Paris ... Londres ... Leipzick[!]: Maurice Schlesinger ... Wessel, et Cie ... Breitkopf et Haertel [PN M.S. 1599], [1834-42].
Folio. Unbound. 1f. (recto title, verso blank), [i] (blank), 2-9, [i] (blank) pp. Engraved.
Several performance markings in pencil.
Publisher's facsimile signature handstamp to lower right corner of title.
Slightly worn, foxed, browned, and soiled; impression to title light.
A variant of the earliest recorded issue of the first French edition, with the quarter-note rest on the first beat in the bass line of the 12th measure not present in the original. Chomiński-Turło 207. Fuld pp. 257-8. Grabowski-Rink 18a-1-Sm. Hoboken 4, 251. Platzman p. 85.
"Strauss brought the Viennese waltz indoors, transforming it from a simple Austrian pastoral dance into the sophisticated ballroom music we know today. Out of these visits [to Vienna] arose one of Chopin's own best waltzes, in E-flat major, op. 18. It was not the first waltz he had composed, but it was the first that he allowed to be published, in 1834.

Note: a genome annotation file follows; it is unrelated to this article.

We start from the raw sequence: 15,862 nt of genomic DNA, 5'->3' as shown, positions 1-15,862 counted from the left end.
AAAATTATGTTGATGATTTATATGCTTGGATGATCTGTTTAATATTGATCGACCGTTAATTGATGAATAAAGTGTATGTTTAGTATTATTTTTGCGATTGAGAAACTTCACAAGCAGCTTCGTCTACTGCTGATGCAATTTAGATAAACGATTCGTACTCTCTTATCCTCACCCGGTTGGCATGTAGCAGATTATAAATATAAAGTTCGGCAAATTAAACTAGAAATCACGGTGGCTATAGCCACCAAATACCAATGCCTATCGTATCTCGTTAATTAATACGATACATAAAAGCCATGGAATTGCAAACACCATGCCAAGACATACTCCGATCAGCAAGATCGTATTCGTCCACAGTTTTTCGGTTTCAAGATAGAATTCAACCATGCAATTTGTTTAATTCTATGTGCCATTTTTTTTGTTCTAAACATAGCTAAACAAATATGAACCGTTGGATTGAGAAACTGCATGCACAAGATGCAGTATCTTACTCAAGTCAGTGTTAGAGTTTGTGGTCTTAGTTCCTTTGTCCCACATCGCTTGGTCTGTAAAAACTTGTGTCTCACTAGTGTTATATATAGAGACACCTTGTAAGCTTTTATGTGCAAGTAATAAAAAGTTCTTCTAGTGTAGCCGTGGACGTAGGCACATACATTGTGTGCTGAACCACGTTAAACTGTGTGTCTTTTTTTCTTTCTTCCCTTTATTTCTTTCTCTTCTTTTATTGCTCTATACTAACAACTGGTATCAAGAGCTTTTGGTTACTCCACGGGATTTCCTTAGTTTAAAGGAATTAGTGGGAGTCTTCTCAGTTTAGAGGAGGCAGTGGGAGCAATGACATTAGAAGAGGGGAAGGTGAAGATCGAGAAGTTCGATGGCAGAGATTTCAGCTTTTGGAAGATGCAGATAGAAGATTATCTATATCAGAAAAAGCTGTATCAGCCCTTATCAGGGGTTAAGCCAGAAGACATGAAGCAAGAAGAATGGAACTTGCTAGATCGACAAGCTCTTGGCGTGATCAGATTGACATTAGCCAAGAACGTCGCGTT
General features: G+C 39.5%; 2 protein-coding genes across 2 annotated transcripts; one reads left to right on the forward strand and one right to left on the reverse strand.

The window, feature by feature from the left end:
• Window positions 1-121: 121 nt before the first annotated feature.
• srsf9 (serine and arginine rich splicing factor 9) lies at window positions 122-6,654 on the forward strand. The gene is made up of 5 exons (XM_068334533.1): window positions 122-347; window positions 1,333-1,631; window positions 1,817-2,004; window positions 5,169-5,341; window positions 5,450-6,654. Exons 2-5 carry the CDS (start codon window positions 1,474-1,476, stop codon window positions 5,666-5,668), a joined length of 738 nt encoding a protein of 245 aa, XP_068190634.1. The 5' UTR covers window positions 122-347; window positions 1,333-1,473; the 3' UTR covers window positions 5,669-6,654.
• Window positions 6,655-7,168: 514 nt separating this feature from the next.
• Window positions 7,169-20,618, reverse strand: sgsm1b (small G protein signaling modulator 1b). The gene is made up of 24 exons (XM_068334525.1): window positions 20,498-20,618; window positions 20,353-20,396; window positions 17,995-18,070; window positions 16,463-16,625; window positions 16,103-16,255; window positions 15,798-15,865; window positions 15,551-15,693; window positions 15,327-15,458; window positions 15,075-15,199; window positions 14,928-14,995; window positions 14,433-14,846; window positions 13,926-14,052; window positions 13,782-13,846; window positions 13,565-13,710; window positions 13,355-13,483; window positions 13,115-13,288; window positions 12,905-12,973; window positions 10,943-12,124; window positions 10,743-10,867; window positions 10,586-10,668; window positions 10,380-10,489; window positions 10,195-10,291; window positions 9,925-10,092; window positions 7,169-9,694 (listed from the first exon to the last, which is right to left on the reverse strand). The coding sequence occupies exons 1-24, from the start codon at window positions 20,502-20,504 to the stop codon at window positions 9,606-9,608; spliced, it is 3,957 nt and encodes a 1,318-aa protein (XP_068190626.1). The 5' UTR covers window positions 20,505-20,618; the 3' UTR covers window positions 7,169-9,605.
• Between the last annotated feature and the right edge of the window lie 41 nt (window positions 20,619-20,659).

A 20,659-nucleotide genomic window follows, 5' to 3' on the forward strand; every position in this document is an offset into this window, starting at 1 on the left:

The influence of Strauss is not hard to detect, particularly in the way the episodes are deployed, providing not only thematic but key contrast as well. The first episode, presented in the subdominant key of A-flat major, requires the fingers of a virtuoso, to say nothing of a piano with an excellent repetition action, a quality we assume Chopin's Graf piano did not lack.
As the waltz unfolds, the ear is constantly refreshed by such contrasts. One of the later episodes, in the remote key of B-flat minor, mimics the "'sleigh bell' effect that is found in numerous Strauss waltzes. When placed on the piano keyboard, the device acquires a special charm as the stream of acciaccaturas jostle against the main notes of the melody, almost dislodging them, and creasing a frisson of dissonance." Walker: Fryderyk Chopin. A Life and Times, p. 200.
"[Chopin] combined a gift for melody, an adventurous harmonic sense, an intuitive and inventive understanding of formal design and a brilliant piano technique in composing a major corpus of piano music. One of the leading 19th-century composers who began a career as a pianist, he abandoned concert life early; but his music represents the quintessence of the Romantic piano tradition and embodies more fully than any other composer’s the expressive and technical characteristics of the instrument." Jim Samson in Grove Music Online
Perhaps the best-known of Chopin's waltzes, op. 18, dedicated to his pupil Laura Horsford, was the composer's first published waltz for solo piano; he had written a number of other waltzes earlier that were either destroyed or published posthumously.
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